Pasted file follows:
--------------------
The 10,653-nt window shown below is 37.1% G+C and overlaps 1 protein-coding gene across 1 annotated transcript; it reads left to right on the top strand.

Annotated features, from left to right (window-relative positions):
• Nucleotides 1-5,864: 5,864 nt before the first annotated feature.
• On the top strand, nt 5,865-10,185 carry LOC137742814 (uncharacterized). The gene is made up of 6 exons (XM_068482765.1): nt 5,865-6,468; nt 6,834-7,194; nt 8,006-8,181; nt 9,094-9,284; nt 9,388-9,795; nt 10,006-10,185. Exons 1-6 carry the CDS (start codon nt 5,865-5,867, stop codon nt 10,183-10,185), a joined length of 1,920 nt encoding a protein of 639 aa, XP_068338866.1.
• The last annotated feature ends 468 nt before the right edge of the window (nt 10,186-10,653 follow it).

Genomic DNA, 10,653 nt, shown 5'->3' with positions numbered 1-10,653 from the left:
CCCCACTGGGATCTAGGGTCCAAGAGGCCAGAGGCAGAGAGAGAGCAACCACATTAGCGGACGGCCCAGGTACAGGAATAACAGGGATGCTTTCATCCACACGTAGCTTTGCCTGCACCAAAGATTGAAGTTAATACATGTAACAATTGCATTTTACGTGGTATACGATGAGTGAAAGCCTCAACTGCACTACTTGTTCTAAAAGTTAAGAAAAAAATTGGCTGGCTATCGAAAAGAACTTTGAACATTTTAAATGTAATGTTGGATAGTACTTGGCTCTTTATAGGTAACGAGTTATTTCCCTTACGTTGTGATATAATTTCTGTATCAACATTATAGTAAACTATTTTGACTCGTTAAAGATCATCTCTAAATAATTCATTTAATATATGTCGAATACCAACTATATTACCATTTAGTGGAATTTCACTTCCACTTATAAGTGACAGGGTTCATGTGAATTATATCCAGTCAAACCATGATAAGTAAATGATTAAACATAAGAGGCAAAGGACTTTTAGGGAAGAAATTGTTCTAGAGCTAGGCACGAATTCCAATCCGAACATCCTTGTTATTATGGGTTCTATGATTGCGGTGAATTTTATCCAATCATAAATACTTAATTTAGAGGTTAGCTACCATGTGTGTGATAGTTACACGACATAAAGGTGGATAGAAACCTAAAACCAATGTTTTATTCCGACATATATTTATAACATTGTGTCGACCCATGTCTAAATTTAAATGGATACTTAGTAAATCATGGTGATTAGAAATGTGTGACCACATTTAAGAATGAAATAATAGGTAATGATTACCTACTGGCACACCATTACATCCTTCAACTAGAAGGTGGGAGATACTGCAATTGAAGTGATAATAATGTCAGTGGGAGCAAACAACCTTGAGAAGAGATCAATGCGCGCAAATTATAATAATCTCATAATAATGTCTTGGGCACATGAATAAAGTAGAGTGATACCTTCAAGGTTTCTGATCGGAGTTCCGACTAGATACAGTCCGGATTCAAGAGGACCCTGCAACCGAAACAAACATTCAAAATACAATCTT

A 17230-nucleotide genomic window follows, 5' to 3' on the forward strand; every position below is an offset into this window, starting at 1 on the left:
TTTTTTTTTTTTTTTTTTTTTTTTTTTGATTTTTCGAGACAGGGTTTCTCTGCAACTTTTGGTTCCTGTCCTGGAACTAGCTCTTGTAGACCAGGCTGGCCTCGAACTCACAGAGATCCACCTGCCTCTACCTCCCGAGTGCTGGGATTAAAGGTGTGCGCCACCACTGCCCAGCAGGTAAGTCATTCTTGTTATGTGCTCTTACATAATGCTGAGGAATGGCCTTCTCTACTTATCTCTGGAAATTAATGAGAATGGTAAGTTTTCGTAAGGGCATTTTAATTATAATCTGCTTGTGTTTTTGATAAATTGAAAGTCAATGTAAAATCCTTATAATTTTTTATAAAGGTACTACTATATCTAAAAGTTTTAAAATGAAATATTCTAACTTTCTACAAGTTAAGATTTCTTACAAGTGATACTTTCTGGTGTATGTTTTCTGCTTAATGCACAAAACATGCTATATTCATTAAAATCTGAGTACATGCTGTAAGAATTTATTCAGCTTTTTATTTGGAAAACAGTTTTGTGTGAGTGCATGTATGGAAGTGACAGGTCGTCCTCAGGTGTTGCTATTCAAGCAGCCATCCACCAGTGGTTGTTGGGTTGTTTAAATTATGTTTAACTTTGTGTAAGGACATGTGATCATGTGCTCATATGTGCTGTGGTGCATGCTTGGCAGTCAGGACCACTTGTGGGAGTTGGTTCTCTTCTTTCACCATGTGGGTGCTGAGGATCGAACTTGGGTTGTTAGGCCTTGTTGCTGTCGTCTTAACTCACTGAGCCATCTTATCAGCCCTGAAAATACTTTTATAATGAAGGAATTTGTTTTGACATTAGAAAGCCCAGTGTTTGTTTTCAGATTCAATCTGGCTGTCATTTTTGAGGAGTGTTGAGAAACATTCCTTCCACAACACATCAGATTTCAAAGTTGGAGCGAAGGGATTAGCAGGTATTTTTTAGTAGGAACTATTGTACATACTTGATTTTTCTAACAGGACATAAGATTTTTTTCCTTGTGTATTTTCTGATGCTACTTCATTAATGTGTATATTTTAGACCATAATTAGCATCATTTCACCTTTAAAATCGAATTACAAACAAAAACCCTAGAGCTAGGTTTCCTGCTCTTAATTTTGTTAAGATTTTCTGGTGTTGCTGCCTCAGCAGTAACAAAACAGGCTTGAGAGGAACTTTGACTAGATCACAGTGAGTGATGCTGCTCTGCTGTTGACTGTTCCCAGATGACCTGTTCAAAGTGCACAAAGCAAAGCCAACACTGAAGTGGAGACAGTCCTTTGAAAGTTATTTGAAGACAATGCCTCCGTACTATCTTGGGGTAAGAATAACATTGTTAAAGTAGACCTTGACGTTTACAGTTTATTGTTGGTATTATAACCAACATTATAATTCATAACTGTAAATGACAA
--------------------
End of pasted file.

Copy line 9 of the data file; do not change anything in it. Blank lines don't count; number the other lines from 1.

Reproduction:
TTTTTTTTTTTTTTTTTTTTTTTTTTTGATTTTTCGAGACAGGGTTTCTCTGCAACTTTTGGTTCCTGTCCTGGAACTAGCTCTTGTAGACCAGGCTGGCCTCGAACTCACAGAGATCCACCTGCCTCTACCTCCCGAGTGCTGGGATTAAAGGTGTGCGCCACCACTGCCCAGCAGGTAAGTCATTCTTGTTATGTGCTCTTACATAATGCTGAGGAATGGCCTTCTCTACTTATCTCTGGAAATTAATGAGAATGGTAAGTTTTCGTAAGGGCATTTTAATTATAATCTGCTTGTGTTTTTGATAAATTGAAAGTCAATGTAAAATCCTTATAATTTTTTATAAAGGTACTACTATATCTAAAAGTTTTAAAATGAAATATTCTAACTTTCTACAAGTTAAGATTTCTTACAAGTGATACTTTCTGGTGTATGTTTTCTGCTTAATGCACAAAACATGCTATATTCATTAAAATCTGAGTACATGCTGTAAGAATTTATTCAGCTTTTTATTTGGAAAACAGTTTTGTGTGAGTGCATGTATGGAAGTGACAGGTCGTCCTCAGGTGTTGCTATTCAAGCAGCCATCCACCAGTGGTTGTTGGGTTGTTTAAATTATGTTTAACTTTGTGTAAGGACATGTGATCATGTGCTCATATGTGCTGTGGTGCATGCTTGGCAGTCAGGACCACTTGTGGGAGTTGGTTCTCTTCTTTCACCATGTGGGTGCTGAGGATCGAACTTGGGTTGTTAGGCCTTGTTGCTGTCGTCTTAACTCACTGAGCCATCTTATCAGCCCTGAAAATACTTTTATAATGAAGGAATTTGTTTTGACATTAGAAAGCCCAGTGTTTGTTTTCAGATTCAATCTGGCTGTCATTTTTGAGGAGTGTTGAGAAACATTCCTTCCACAACACATCAGATTTCAAAGTTGGAGCGAAGGGATTAGCAGGTATTTTTTAGTAGGAACTATTGTACATACTTGATTTTTCTAACAGGACATAAGATTTTTTTCCTTGTGTATTTTCTGATGCTACTTCATTAATGTGTATATTTTAGACCATAATTAGCATCATTTCACCTTTAAAATCGAATTACAAACAAAAACCCTAGAGCTAGGTTTCCTGCTCTTAATTTTGTTAAGATTTTCTGGTGTTGCTGCCTCAGCAGTAACAAAACAGGCTTGAGAGGAACTTTGACTAGATCACAGTGAGTGATGCTGCTCTGCTGTTGACTGTTCCCAGATGACCTGTTCAAAGTGCACAAAGCAAAGCCAACACTGAAGTGGAGACAGTCCTTTGAAAGTTATTTGAAGACAATGCCTCCGTACTATCTTGGGGTAAGAATAACATTGTTAAAGTAGACCTTGACGTTTACAGTTTATTGTTGGTATTATAACCAACATTATAATTCATAACTGTAAATGACAA